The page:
Happy Halloween from the ocean…

Northern Stargazer
Northern Stargazer

Each of these frightening fish has perfectly evolved to fill a niche in the ocean ecosystem, and in that sense aren’t any more creepy than any other carnivorous species. That said, they are scary looking! At the end is an idea for making your own easy monster-jaw treats.
Northern stargazer

The ‘sarcastic fringehead’ looks like Cookie Monster until it opens its mouth…don’t miss the end…

Fangtooth

Make your own Fangtooth fish jaws, using apples, jam and slivered almonds – creepy yet healthy!
20-eerie-Halloween-treats-you’ll-think-twice-before-eating-_1 sea apple jaws
Pacific HatchetfishHatchet fishCompletely harmless and 5 inches in size, these hatchet fish are bioluminescent and hide in the depths in the Pacific, Atlantic, and Indian oceans.
 
 

Sixth New Calf for the Endangered Southern Resident Killer Whales, the Fifth This Calendar Year!

 
“Great news!!! A new calf was documented today in J pod! The calf, designated J53, was seen traveling with J17. This is the third calf in J pod this year! More information will be coming soon . . . .” The Center for Whale Research

The Center for Whale Research reports that J50 was born in December (so she is a 2014 calf). J51, J52 and now J53 are all 2015 calves. L121, and L122 are also 2015 calves.

 

Southern Resident killer whales are the only known resident population to occur in the U.S. Southern residents are comprised of three pods: J, K, and L pods. The Southern Residentsare considered one “stock” under the Marine Mammal Protection Act (MMPA) and one “distinct population segment” (therefore, “species”) under the Endangered Species Act (ESA).
The Southern Resident Killer Whale population is currently estimated at about 80 whales, a decline from its estimated historical level of about 200 during the late 1800s.
Beginning in the late 1960s, the live-capture fishery for oceanarium display removed an estimated 47 whales and caused an immediate decline in Southern Resident numbers. The population fell an estimated 30% to about 67 whales by 1971. By 2003, the population increased to 83 whales. Due to its small population size, we listed this segment of the population as endangered under the Endangered Species Act (ESA) in 2005 and designated critical habitat in 2006.
Their range during the spring, summer, and fall includes the inland waterways of Washington state and the transboundary waters between the United States and Canada. Relatively little is known about the winter movements and range of the Southern Resident stock. However, in recent years, they have been regularly spotted as far south as central California during the winter months and as far north as Southeast Alaska, through our Northwest Fisheries Science Center’s satellite tagging work. (NOAA).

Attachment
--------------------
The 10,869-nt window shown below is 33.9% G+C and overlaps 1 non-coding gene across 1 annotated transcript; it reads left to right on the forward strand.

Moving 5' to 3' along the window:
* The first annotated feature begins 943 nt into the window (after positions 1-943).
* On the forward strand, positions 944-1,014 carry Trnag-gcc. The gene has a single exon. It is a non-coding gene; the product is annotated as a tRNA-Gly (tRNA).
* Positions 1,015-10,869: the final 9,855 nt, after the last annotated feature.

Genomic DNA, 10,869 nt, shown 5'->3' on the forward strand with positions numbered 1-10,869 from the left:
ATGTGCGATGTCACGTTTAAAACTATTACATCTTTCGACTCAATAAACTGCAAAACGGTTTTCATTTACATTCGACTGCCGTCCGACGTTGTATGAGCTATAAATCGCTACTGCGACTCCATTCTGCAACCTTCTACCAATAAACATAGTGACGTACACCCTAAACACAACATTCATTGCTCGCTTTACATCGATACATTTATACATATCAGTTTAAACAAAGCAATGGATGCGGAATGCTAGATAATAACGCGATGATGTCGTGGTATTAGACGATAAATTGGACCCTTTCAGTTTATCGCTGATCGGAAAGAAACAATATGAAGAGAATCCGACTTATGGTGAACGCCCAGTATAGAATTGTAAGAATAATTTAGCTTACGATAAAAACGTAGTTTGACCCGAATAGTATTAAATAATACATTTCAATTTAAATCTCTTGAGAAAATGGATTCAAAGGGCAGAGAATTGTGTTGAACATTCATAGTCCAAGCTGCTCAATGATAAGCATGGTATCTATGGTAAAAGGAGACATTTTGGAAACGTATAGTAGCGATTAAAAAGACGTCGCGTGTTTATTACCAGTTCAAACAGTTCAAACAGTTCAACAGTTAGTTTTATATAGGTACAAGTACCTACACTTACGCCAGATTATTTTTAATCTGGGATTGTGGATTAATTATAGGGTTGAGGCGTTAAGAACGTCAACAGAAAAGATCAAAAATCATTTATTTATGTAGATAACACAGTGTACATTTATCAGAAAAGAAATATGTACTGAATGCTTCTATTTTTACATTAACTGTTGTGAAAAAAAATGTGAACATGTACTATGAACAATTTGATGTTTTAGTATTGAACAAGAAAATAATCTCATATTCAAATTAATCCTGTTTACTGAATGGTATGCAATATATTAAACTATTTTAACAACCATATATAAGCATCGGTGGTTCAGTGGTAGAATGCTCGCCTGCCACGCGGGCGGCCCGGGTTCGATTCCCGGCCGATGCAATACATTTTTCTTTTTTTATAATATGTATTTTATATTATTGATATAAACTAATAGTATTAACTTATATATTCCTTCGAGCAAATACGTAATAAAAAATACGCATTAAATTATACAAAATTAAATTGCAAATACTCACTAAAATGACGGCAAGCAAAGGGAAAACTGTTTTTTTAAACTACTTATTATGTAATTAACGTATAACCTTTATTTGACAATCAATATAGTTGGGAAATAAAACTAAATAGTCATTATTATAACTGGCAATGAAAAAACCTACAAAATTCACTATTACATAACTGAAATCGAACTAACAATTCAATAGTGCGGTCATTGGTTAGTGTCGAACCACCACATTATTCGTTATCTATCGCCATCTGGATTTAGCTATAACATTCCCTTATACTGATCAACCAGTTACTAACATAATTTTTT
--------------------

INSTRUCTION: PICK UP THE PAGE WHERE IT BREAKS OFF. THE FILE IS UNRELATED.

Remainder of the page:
More information soon!

Killer Whale Dies Following the Muddy Disaster at Marineland

Photo by Liam Kotteburg via Orcahome.de
19 year old Valentin.  Photo by Liam Kotteburg courtesy of  Orcahome.de

Born 19 years ago, the killer whale ‘Valentin’ lived his entire life in the confines of Marineland’s tanks – tanks which ultimately may have been the cause of his death. Recent flooding in the south of France overwhelmed Marineland’s filtration system causing the water quality to plummet. The mud and debris led to other animal deaths, including turtles, rays and fish.
Valentin  and his mother, Freya. Photo by Emilly, courtesy of Orcahome.de
Valentin and his mother, Freya. Photo by Emilly, courtesy of Orcahome.de

Valentin’s mother, Freya, died four months ago of an undetermined illness and the stress of losing her may have played a part in Valentin’s death as well. According to an article at Orca Aware, in some populations in the wild male survival is linked to their mothers and once the mothers die their sons often don’t live long. Yet Valentin had displayed aggressive behavior to his mother along with a suite of abnormal behaviors including chewing on concrete and bumping his head on the tank, according to the Orca Aware article.